By Dr. Sonia Gupta | 8th Mar 2023
Melasma is a skin condition that results in dark spots on the face, particularly on the cheeks, forehead, nose, upper lip, and neck pigmentation during pregnancy. It is commonly called a “pregnancy mask” because it occurs in many women during pregnancy, although it can also affect men and non-pregnant women.
Melasma is not a dangerous condition, but it can be distressing for those affected by it. In some cases, melasma may fade after pregnancy, but in others, it may persist. Fortunately, several treatment options are available, including topical lightening agents, chemical peels, and laser therapy.
The exact cause of skin pigmentation during pregnancy is not entirely known. Still, it is thought to be related to several factors, which include hormonal changes, genetics, and sun exposure.
Pregnancy is associated with a significant hormone increase, particularly estrogen and progesterone. These hormones stimulate the production of melanin, the pigment that gives colour to the skin, leading to the development of melasma.
Sun exposure can worsen melasma by stimulating melanin production. Ultraviolet (UV) light can penetrate the skin and increase melanin production, resulting in dark patches or pigmentation during pregnancy on the skin.
Other risk factors that can increase the chances of developing melasma during pregnancy include a history of hormonal imbalances, certain medications, and a personal or family history of the condition.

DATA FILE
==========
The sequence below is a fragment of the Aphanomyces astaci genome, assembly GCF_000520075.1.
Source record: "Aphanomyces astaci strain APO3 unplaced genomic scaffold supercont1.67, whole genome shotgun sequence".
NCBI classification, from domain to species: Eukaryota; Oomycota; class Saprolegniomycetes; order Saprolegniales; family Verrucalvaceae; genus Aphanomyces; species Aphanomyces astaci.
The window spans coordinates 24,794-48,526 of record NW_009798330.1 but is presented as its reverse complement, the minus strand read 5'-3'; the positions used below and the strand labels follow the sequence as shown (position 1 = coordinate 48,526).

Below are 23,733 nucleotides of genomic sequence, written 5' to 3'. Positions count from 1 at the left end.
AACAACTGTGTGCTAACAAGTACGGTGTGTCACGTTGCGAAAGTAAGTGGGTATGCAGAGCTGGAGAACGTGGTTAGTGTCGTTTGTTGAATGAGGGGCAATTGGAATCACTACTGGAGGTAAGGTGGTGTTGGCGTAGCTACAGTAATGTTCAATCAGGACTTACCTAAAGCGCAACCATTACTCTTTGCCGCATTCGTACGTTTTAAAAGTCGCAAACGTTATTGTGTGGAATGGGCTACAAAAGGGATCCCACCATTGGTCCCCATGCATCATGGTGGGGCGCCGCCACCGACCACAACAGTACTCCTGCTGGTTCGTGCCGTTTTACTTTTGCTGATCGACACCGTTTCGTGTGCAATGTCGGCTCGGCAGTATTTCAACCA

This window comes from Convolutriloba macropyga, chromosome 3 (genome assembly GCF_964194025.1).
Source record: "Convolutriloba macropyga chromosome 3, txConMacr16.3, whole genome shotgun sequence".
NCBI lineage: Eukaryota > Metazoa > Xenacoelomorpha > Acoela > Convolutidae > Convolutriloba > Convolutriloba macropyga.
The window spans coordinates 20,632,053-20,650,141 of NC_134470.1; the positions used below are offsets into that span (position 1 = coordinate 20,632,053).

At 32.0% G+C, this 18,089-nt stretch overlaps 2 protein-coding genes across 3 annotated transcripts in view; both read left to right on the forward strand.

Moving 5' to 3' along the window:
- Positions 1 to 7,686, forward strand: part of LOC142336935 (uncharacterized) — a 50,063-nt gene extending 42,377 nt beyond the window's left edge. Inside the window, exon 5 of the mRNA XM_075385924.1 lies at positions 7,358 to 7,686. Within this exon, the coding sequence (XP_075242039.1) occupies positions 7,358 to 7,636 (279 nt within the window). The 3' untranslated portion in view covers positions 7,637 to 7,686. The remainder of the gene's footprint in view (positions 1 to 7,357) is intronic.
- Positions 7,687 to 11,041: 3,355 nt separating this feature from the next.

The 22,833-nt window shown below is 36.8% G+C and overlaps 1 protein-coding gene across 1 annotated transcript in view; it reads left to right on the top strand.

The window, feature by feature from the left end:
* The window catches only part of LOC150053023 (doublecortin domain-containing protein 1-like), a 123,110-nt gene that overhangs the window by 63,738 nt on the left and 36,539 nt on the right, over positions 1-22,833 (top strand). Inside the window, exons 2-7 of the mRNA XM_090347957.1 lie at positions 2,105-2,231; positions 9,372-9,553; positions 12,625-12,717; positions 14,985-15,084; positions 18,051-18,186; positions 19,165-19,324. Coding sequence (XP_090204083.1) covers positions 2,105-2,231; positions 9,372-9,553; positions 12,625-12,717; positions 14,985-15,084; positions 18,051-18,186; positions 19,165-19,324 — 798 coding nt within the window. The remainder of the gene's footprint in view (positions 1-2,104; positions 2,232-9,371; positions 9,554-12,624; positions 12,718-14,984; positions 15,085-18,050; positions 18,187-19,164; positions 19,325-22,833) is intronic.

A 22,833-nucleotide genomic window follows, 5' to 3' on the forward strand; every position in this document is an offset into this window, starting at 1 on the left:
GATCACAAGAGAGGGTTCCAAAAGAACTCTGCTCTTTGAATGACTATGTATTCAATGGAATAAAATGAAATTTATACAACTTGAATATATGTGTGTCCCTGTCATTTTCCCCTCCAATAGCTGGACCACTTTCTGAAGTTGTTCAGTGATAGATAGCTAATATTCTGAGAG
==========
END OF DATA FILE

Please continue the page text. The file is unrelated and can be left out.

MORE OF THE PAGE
Speaking to a doctor for a proper diagnosis and discussing the best treatment for your situation is essential.
Melasma has a vital genetic component; some people may be more susceptible to developing the condition due to their genetic makeup.
The primary symptom of melasma is dark, irregularly-shaped patches on the face. These patches are typically symmetrical and may appear on the cheeks, forehead, nose, and upper lip. The colour of the patches can range from light brown to dark brown and may be lighter or darker than the surrounding skin.
The patches may sometimes have a slightly raised or rough texture, and the skin may feel itchy or have a mild burning sensation. However, these symptoms are not typical, and melasma is usually painless.
It is essential to know that not all dark patches on the face are melasma. Other conditions, such as age spots, freckles, or sunburn, can also cause dark patches on the skin.
The diagnosis of melasma during pregnancy usually begins with a physical examination of the skin. A doctor may examine pigmentation during pregnancy or the dark patches and ask about any symptoms or triggers, such as sun exposure or hormonal changes.
The doctor may also ask about family history and current medications, which can provide additional information that may help with the diagnosis.